This is the first novel by this author that I have read, but it will certainly not be the last. Oh my gosh is it addictive! I have recommended it to all and sundry. The twists and turns are clever and keep the plot moving forward rather than holding it back.

For all those Harry Potter addicts (like me) who are stuck for something to read after book 7, I suggest you start with Verdigris Deep and move on from there. Sheer brilliance.
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on 12 July 2007
Perhaps a little put off by the 'blurb' on this book, I gave it a try after I read a decent review and was amazed.

This book is utterly compelling: a real un-put-downable masterpiece that is unlike any other fantasy book for young people that I have ever read.

The characters have real depth, the situation is original and the pace is breathtaking.

If you want to buy a book that you can't put down, that doesn't talk down to the reader and that tells a really gripping story, then this book is for you!
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on 25 March 2015
QUICK BIT ABOUT PLOT WITHOUT GIVING TOO MUCH AWAY: three children steal a coin from a wishing well in order to get the bus home, but the witch who inhabits the well doesn't take kindly to their theft. The three children end up having to grant the wishes themselves, and they take on mysterious and often horrible magical traits to help them complete the task - traits which link to their personalities and which begin to change them in subtle and not-so-subtle ways. The story is about the relationship between the children, as much as anything, and about the process of growing up and learning to accept yourself. It is also about magic, parenthood and families. Firmly set in the modern world, it is also about an ancient and creepy magic.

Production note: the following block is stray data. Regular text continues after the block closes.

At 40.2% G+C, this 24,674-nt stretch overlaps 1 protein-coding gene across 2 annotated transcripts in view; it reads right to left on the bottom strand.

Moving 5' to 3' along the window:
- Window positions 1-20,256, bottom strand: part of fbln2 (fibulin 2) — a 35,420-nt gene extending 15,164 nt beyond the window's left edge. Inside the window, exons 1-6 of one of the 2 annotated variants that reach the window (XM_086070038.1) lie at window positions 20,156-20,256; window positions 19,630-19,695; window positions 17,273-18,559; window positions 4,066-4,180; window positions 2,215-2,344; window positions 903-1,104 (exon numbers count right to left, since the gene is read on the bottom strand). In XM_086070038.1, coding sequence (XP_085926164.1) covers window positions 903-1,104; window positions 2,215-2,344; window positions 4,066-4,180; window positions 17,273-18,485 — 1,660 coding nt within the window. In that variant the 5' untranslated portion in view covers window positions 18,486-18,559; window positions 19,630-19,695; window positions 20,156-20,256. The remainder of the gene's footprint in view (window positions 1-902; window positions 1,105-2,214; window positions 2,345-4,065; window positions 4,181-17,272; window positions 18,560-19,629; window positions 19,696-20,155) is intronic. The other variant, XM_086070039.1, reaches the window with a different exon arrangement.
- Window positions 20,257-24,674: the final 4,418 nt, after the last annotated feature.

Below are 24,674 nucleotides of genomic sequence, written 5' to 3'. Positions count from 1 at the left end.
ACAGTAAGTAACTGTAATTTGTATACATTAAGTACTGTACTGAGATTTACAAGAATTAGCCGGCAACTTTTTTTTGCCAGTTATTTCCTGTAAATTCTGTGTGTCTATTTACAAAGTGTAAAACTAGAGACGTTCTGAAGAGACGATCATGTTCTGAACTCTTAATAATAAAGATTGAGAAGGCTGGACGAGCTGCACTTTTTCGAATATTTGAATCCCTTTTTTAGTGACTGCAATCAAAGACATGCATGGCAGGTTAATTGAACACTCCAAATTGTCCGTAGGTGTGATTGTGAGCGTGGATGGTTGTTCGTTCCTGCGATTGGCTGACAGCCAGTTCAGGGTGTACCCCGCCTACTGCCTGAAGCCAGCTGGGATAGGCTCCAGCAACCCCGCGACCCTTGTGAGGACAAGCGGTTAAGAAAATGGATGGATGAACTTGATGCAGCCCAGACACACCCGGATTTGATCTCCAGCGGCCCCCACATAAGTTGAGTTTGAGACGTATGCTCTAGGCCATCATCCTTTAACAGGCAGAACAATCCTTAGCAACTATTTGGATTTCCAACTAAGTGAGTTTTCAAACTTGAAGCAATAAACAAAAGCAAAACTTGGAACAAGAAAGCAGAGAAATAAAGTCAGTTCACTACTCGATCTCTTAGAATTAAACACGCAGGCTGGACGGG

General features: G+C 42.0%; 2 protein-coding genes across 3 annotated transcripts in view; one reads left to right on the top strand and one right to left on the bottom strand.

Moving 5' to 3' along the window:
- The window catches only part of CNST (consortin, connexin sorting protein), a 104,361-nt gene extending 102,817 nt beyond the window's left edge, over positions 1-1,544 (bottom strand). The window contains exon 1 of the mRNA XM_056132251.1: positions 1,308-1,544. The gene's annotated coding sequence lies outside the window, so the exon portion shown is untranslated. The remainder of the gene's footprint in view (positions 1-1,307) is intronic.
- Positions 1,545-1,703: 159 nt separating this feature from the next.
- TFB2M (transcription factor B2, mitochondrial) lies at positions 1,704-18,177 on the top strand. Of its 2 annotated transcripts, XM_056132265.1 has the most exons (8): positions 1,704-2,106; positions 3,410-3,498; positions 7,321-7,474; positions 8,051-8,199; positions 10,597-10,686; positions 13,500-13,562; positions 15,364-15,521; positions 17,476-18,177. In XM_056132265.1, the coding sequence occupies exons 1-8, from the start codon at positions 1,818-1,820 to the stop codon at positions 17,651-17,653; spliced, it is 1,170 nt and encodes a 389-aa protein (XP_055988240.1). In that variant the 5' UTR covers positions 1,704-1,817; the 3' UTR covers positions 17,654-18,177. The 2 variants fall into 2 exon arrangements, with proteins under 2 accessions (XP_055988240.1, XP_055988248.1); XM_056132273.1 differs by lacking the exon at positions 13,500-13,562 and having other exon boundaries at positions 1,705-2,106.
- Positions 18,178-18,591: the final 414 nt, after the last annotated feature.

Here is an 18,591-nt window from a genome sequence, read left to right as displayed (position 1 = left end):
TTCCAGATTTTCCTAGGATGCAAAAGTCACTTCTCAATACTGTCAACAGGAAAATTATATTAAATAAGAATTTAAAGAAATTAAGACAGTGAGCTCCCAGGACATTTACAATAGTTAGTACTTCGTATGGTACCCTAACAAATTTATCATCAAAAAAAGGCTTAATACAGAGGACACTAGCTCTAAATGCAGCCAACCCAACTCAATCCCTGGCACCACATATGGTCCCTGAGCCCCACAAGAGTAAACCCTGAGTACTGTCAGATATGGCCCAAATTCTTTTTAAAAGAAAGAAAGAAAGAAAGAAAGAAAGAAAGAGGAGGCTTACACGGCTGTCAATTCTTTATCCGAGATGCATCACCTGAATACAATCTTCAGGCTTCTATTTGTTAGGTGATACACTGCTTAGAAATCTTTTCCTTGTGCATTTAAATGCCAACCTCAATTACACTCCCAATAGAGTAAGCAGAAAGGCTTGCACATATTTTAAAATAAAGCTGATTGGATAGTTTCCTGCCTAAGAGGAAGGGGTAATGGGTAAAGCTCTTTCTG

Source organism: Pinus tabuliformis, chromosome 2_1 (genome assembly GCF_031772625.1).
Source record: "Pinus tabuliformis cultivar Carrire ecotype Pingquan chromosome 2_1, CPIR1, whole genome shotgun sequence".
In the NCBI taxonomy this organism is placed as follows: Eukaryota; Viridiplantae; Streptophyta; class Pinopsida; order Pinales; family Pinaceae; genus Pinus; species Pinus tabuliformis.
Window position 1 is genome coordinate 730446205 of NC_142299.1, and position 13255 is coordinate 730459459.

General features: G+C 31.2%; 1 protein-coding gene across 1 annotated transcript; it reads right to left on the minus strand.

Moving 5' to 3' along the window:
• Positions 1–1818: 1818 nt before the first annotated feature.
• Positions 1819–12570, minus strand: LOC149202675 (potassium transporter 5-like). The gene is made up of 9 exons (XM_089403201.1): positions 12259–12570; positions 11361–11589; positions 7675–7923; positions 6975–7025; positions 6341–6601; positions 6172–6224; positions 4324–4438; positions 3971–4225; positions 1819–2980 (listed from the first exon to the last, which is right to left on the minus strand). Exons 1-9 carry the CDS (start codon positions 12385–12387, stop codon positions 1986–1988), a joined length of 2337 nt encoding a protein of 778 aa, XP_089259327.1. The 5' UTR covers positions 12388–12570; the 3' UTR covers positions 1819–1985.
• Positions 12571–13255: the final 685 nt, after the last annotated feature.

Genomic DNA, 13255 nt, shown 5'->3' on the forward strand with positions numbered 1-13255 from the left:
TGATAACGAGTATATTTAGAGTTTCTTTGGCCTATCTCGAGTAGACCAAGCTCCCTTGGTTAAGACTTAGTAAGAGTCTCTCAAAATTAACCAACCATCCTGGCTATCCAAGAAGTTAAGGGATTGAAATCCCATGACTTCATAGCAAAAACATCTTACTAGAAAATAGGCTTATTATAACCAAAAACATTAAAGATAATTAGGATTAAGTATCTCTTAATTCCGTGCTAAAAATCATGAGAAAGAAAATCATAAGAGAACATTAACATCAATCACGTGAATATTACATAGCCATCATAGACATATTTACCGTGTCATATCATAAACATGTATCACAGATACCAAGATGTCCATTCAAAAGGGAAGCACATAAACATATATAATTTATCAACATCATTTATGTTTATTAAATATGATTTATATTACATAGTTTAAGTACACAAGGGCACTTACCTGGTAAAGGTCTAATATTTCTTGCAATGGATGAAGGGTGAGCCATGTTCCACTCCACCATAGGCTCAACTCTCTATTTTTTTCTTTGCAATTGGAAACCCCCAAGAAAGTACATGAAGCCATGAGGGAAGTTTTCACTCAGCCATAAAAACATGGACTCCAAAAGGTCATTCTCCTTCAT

I'm not quite sure that the reviewer, Mr L.C.Williams, was reading the same book as I read! I admit that I didn't find this book as good as Hardinge's stories set in entirely fictional words such as 'Fly By Night', 'Twilight Robbery' or 'A Face Like lass' (all of which I recommend to Mr Williams), but nevertheless it was still an excellent example of children's fiction. The characters were depicted in a realistic way, I thought, being distinctive and certainly reminding me of my own childhood and of children I know. It is true that there are places in the first few chapters where the dialogue seems to jump about or bits seem to be skimmed over, but I think this is showing faith in the readers' ability to follow a story that isn't ploddingly narrated. It is well-paced and atmospheric, with a keen sense of sinister goings-on, and it doesn't shy away from serious issues like the death of a baby, for instance. The witch is imaginatively portrayed, and the children are vivid and convincing. There are also several amusing minor characters. The novel reminded me very much of Diana Wynne Jones.